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How to calculate the possible number of combinations

  1. Mar 10, 2015 #1
    Hi, I am new here hoping to find someone who can help.

    I am an artist working mainly in Geometric forms. My work follows a set grid and I want to use math to work out all the possible combinations of my grid. Math generally makes my head hurt, so I am hoping someone can explain in real simple terms how to work this out!

    My grid is a square split into 16 sections. I would like to know how many possible combinations could be made by coloring one section, or combinations of more than one section.

    E.g. I know I could produce 16 paintings by colouring one different section on each painting and leaving the others blank. But what if I colour sections 1 and 8 and leave the others blank, or sections 1, 8 and 11….etc.

    How many possible paintings are there? Can I work this out using a simple formula (if such a thing exists?!) Is it thousands?!

    (If it's easier to explain with a smaller number maybe start with 4 sections!)

    Thanks.
     
  2. jcsd
  3. Mar 10, 2015 #2

    phyzguy

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    Let's start by assuming you just have one color, so each section is either colored or not. In your simple case with four sections, it would work out as follows:

    (A) No section colored - 1 possibility.
    (B) 1 Section colored - 4 possibilities, the colored section is either 1,2,3, or 4
    (C) 2 sections colored - 6 possibilities, the colored sections are either 12, 13, 14, 23, 24, or 34.
    (D) 3 sections colored - 4 possibilities, the colored sections are either 123, 124, 134, or 234.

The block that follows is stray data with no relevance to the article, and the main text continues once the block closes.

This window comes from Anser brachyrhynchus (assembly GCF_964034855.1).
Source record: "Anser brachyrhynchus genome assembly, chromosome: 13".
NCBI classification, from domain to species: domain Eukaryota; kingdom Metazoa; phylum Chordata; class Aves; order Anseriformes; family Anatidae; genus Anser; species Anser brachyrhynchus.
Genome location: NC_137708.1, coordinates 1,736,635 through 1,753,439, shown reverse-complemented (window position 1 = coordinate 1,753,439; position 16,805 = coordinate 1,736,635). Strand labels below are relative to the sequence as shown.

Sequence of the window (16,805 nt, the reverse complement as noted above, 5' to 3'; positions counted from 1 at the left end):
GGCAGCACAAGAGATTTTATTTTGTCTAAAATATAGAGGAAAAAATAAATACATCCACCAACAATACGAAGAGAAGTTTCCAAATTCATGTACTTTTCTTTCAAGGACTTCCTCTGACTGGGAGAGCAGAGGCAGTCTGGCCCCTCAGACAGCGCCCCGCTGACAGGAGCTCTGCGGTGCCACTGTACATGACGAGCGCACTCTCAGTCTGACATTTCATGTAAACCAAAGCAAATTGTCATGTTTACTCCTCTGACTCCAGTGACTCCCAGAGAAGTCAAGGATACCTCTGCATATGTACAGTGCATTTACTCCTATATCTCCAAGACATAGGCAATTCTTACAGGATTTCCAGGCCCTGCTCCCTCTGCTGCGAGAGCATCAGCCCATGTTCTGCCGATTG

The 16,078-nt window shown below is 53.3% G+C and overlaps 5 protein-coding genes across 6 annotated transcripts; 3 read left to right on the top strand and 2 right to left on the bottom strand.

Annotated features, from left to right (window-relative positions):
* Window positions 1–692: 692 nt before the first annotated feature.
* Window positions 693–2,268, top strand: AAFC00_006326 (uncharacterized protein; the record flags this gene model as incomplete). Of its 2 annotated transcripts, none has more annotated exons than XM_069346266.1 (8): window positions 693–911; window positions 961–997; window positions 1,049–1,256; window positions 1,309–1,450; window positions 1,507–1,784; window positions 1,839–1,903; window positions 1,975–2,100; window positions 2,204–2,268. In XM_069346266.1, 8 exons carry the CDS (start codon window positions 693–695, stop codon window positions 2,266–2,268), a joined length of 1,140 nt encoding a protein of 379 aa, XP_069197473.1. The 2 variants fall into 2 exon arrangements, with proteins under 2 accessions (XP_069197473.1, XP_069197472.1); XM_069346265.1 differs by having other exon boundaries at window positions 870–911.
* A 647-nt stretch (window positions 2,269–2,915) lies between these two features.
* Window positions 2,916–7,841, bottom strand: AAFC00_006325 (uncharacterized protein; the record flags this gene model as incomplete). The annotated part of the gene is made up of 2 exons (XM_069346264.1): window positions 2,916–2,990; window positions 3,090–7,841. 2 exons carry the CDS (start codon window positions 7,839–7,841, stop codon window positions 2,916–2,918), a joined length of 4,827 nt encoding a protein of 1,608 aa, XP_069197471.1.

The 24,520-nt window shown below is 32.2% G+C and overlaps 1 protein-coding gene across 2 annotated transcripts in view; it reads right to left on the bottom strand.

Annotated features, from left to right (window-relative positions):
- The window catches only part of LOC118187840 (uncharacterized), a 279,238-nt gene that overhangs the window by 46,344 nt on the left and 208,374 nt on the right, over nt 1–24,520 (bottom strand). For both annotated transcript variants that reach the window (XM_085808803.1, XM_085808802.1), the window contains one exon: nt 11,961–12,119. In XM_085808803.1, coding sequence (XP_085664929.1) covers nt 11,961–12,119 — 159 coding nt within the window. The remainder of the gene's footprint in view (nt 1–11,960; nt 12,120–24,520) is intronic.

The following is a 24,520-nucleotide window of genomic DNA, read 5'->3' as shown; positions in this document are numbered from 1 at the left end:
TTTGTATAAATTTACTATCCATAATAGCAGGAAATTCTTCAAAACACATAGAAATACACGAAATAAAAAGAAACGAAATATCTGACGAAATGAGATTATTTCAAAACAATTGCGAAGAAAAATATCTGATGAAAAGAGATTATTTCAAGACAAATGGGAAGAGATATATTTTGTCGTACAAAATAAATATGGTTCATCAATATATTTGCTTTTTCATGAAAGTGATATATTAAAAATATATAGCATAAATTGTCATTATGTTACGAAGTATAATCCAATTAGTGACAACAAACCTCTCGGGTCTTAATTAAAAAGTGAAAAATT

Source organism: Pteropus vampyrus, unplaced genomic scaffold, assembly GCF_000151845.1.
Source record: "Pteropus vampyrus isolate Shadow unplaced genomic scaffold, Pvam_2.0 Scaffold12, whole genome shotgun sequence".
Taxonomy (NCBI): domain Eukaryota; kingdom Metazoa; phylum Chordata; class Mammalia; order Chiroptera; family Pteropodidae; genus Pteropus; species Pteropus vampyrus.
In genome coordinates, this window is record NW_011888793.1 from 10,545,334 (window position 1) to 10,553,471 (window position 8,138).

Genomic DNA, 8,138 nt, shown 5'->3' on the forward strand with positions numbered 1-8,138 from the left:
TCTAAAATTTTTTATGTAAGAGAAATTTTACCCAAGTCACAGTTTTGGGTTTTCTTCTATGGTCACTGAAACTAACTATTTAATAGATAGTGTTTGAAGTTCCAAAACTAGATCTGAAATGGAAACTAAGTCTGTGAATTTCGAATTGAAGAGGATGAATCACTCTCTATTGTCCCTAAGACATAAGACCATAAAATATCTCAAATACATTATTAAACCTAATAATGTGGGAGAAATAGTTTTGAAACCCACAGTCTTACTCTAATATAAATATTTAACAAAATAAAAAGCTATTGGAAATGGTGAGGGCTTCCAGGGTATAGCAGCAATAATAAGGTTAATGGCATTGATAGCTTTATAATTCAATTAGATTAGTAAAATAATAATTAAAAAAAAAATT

(E) 4 sections colored - 1 possibility - 1234.

    If you add these up, there are 1+4+6+4+1 = 16 possibilities for 4 sections. It turns out this is a general rule. If there are N sections and n colored sections, there are [itex]\frac{N!}{N! (N-n)!}[/itex] possibilities for coloring them, and when you add them all up, there are 2N possibilities in all. So for your 16 sections, there are 216 = 65,536 possibilities.
     
  4. Mar 11, 2015 #3
    Thank you so much for your reply. Yes, I was basing it on just having one color.

    I understood the beginning of your answer, but I’m afraid I got lost once you put in the formula!

    Would you mind explaining what does ‘N!N!(N−n)!’mean? Would it be possible to write out it in words?

    Also, 216 means 2 x 2 x 2 x 2 x 2 x 2 x 2 x 2 x 2 x 2 x 2 x 2 x 2 x 2 x 2 x 2 right?!

    Thank you.
     
  5. Mar 11, 2015 #4

    phinds

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    2016 Award

    The exclamation point is the math symbol for "factorial", which means multiply all the integers from 1 to your number. So 3! is 1*2*3 = 6 and 4! is 1*2*3*4 = 24 and so forth.
     
  6. Mar 11, 2015 #5

    phyzguy

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    Science Advisor

    Right!
     
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